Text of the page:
Rising above: NIC student overcomes learning disability to succeed in both school and life
Cindy Taylor, 36, of Wallace was working as a certified nurse’s assistant when someone said to her she had a knack for nursing and encouraged her to return to school in pursuit of a nursing degree.
Her confidence high, Taylor enrolled at North Idaho College in 2003, leaping from an 11-year career as a nurse’s assistant to a fresh start. But the cloud she was floating on crashed when an experience in one of her classes made her flash back to the second grade.
Difficulty understanding an assignment sent her spiraling back to a time when she was called lazy, stupid, retarded—all words people used throughout her life to explain why learning was so difficult for her.
But with help from an NIC instructor, Taylor discovered the root of what had been a lifelong frustration.
She is dyslexic.
According to the International Dyslexia Institute, dyslexia is a neurological learning disability, characterized by difficulties with word recognition, spelling, decoding and reading. The institute claims that language-based learning disabilities affect 15-20 percent of the population.
Taylor was finally forced to face issues she hadn’t dealt with in years and the stress reached its peak. While being tutored, a staff member in NIC’s Center for Educational Access, which deals with disabilities and student access issues, advised Taylor to see one of the college counselors.
“After three weeks with no sleep, I broke down,” Taylor said. “I walked in to school and Julie Taylor of the Center for Educational Access really just picked up the Cindy pieces and took them to Katie.”
NIC Counselor Katie Kelso began seeing Taylor weekly and with help from the Center for Educational Access, Taylor received the proper documentation for her learning disability so she could receive adequate accommodations in class. Tools such as books on tape, computer programs and tape recorders now assist her with her coursework.
“I was mad at the world and didn’t understand why things were so hard for me,” Taylor said. “It was a huge relief to just understand what it was. Even though it’s still a struggle, I keep fighting.”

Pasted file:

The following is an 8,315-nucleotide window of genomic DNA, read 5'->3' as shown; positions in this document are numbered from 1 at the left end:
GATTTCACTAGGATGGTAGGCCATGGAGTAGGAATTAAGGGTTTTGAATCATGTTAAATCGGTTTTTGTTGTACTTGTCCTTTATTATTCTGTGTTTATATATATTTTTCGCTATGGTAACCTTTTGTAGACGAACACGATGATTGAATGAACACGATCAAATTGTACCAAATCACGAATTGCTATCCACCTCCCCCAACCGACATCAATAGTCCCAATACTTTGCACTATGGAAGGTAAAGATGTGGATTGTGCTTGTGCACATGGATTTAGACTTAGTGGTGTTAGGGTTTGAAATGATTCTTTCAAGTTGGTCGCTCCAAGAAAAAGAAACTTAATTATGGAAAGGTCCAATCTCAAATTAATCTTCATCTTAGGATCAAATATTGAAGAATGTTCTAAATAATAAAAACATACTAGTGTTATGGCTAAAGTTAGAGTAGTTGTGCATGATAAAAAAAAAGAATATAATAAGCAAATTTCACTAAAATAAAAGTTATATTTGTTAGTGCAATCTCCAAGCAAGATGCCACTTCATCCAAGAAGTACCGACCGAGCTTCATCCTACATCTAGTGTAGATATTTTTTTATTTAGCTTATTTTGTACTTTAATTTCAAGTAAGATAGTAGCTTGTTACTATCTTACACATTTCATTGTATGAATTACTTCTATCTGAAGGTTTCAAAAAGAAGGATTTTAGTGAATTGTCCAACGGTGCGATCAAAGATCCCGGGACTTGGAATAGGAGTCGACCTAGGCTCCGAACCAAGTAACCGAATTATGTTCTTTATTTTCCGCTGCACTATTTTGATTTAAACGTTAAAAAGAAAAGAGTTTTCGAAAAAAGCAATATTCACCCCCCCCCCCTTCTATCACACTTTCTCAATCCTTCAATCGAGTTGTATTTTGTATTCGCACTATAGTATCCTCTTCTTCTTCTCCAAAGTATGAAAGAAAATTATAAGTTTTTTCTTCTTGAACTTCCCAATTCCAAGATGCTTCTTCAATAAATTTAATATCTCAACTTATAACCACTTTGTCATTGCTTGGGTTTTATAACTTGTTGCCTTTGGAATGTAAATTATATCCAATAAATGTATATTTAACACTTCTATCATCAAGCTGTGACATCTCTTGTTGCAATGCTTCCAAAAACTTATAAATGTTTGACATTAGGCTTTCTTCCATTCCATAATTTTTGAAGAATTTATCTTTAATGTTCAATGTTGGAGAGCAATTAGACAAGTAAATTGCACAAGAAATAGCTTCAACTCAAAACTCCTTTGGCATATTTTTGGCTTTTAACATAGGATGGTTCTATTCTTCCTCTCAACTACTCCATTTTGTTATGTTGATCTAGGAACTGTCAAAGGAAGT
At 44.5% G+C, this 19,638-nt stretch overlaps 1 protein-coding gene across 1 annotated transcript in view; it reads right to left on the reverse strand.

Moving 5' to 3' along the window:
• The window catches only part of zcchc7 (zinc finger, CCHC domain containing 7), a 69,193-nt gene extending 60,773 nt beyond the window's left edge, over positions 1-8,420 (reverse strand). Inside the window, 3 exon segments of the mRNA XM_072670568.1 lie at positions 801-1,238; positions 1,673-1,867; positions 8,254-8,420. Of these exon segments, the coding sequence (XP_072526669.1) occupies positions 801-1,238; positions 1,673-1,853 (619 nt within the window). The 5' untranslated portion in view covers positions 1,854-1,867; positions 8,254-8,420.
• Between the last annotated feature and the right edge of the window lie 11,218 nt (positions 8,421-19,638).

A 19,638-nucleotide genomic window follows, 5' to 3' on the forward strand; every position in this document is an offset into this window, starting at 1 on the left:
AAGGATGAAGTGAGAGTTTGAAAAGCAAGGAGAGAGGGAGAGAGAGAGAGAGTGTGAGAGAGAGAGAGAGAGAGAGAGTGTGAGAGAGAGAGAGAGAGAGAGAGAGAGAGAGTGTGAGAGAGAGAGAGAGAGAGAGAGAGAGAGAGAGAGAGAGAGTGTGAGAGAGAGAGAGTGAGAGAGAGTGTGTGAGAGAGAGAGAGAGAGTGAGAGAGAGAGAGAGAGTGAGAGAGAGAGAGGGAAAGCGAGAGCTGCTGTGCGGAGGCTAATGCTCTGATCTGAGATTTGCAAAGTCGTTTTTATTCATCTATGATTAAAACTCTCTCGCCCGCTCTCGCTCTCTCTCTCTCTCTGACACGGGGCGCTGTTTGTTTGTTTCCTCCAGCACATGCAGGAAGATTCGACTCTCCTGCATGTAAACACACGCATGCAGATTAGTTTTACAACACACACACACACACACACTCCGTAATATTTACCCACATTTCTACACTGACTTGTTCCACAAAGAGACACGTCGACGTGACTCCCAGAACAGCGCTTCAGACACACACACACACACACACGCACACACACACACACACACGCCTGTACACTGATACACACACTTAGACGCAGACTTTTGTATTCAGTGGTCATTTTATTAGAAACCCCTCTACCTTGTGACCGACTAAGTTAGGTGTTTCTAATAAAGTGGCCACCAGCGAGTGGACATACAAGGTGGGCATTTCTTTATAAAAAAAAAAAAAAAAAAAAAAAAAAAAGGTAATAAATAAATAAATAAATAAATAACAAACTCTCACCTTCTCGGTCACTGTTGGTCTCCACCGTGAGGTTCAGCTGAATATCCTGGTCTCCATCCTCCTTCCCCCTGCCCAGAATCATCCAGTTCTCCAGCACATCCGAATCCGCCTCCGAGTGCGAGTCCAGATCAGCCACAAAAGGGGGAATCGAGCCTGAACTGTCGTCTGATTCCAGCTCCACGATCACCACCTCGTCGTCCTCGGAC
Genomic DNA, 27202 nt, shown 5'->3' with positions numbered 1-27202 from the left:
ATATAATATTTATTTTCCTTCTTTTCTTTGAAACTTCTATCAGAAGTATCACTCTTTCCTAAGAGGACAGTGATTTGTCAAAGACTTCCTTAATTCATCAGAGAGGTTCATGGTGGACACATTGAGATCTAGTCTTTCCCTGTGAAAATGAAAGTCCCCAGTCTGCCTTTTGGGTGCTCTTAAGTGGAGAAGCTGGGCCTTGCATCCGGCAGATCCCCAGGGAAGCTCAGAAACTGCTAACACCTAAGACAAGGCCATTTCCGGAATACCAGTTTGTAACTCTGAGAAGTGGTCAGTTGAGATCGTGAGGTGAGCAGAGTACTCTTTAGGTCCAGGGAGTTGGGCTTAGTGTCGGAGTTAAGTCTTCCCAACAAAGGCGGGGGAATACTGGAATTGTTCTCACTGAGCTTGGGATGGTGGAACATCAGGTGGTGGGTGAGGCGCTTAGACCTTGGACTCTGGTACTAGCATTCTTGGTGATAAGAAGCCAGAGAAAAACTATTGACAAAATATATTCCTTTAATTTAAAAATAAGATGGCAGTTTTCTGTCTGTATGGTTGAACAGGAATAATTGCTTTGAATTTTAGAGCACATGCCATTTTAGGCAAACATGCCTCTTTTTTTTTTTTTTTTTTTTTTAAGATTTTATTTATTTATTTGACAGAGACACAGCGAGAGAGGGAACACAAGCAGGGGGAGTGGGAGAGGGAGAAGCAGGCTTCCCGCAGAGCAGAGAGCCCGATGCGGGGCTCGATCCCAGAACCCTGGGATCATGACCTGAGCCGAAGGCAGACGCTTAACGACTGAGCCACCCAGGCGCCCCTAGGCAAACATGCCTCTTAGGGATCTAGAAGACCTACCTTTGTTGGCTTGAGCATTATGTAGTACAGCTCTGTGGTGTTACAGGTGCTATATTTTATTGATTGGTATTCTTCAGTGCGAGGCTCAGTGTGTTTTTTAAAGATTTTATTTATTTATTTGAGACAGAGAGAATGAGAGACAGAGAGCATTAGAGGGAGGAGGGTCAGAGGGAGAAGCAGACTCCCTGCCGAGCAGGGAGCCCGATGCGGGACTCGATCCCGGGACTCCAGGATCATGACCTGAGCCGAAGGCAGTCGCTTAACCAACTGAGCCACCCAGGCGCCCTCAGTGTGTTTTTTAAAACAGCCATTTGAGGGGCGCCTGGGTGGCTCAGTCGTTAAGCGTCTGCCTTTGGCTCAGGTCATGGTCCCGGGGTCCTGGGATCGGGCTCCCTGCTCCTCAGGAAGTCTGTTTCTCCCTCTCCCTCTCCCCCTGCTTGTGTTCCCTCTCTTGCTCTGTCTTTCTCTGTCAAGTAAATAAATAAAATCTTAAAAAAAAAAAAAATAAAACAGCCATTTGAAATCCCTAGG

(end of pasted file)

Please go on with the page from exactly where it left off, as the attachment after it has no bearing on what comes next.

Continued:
Even with assistance for her dyslexia, Taylor still says she studies and does homework 50 to 60 hours each week. She’s taking a full-time load of 13-credits while commuting to NIC’s Coeur d’Alene campus daily from Wallace, more than 100 miles roundtrip. She has seen her grades improve and now serves as a tutor, helping other students with math in NIC’s Student Support Services peer tutoring program.
The changes in Taylor’s life aren’t only apparent in her grades though. Through continued counseling with Kelso, she’s noticed her self-esteem skyrocket, and Taylor has changed her behavior and even the way she dresses to reflect her new outlook on life.
She credits the changes in her life to her eight “NIC moms” that helped her along the way. Kelso is one of them in addition to a handful of advisers, instructors and NIC staff members that encouraged her to overcome the challenges in her life, including Lisa Dobson, Linda Lemkau, Julie Taylor, Beverly Hatrock, Ava Pedersen, Donna Runge and Cynthia Sielaff.
“I believe that Katie saved my life,” Taylor said.
“She saved her own life,” Kelso rebutted. “I was just there to help guide her along the way. She did it on her own.”
Perhaps the most significant change in Taylor is evident through the eyes of a 9-year-old boy, Taylor’s son Phillip.
Taylor is a single mother and said that her relationship with her son has improved dramatically since she began receiving counseling. She said he’s very proud of his mom and can’t wait until he is old enough to attend NIC and learn from his “NIC grandmas.”
“Thank you Katie for helping my mom to be a better mom,” Phillip said when presenting Katie with a rock that he found at a park as a way of showing his appreciation.
Taylor no longer wants to be a nurse, she is working toward an associate’s degree at NIC in education to become a teacher in hopes that someday she can touch the lives of students in the same way that hers was touched by the people at NIC.
“My life is an open book,” Taylor said. “They’re just helping me fill the pages.”
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NIC Student Services Counselor Katie Kelso, (208) 769-3362Posted: Wednesday, Oct. 26, 2005